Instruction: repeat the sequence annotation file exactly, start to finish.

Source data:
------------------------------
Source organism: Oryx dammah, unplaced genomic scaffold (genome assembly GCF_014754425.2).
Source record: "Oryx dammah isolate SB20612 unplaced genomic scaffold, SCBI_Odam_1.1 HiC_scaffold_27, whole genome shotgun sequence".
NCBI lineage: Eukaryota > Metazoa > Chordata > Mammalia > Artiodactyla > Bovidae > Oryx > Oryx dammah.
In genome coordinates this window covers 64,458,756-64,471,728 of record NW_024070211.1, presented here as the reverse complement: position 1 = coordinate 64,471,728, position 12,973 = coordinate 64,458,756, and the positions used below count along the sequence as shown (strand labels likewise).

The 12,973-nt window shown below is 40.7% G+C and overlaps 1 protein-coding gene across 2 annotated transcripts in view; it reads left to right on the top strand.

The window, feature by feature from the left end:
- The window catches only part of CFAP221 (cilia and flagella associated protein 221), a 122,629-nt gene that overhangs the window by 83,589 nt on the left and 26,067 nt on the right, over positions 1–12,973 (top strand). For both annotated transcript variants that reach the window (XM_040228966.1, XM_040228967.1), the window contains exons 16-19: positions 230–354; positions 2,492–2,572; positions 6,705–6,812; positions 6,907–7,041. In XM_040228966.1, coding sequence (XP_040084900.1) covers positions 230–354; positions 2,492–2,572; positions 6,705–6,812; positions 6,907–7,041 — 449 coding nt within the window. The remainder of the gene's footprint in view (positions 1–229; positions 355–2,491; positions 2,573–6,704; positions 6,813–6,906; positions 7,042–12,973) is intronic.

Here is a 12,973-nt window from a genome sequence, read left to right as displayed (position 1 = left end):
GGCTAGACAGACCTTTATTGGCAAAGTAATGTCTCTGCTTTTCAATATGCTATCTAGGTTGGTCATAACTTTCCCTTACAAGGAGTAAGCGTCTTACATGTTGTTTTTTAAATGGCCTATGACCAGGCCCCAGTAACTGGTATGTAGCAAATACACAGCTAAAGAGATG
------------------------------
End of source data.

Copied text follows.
Source organism: Oryx dammah, unplaced genomic scaffold (genome assembly GCF_014754425.2).
Source record: "Oryx dammah isolate SB20612 unplaced genomic scaffold, SCBI_Odam_1.1 HiC_scaffold_27, whole genome shotgun sequence".
NCBI lineage: Eukaryota > Metazoa > Chordata > Mammalia > Artiodactyla > Bovidae > Oryx > Oryx dammah.
In genome coordinates this window covers 64,458,756-64,471,728 of record NW_024070211.1, presented here as the reverse complement: position 1 = coordinate 64,471,728, position 12,973 = coordinate 64,458,756, and the positions used below count along the sequence as shown (strand labels likewise).

The 12,973-nt window shown below is 40.7% G+C and overlaps 1 protein-coding gene across 2 annotated transcripts in view; it reads left to right on the top strand.

The window, feature by feature from the left end:
- The window catches only part of CFAP221 (cilia and flagella associated protein 221), a 122,629-nt gene that overhangs the window by 83,589 nt on the left and 26,067 nt on the right, over positions 1–12,973 (top strand). For both annotated transcript variants that reach the window (XM_040228966.1, XM_040228967.1), the window contains exons 16-19: positions 230–354; positions 2,492–2,572; positions 6,705–6,812; positions 6,907–7,041. In XM_040228966.1, coding sequence (XP_040084900.1) covers positions 230–354; positions 2,492–2,572; positions 6,705–6,812; positions 6,907–7,041 — 449 coding nt within the window. The remainder of the gene's footprint in view (positions 1–229; positions 355–2,491; positions 2,573–6,704; positions 6,813–6,906; positions 7,042–12,973) is intronic.

Here is a 12,973-nt window from a genome sequence, read left to right as displayed (position 1 = left end):
GGCTAGACAGACCTTTATTGGCAAAGTAATGTCTCTGCTTTTCAATATGCTATCTAGGTTGGTCATAACTTTCCCTTACAAGGAGTAAGCGTCTTACATGTTGTTTTTTAAATGGCCTATGACCAGGCCCCAGTAACTGGTATGTAGCAAATACACAGCTAAAGAGATG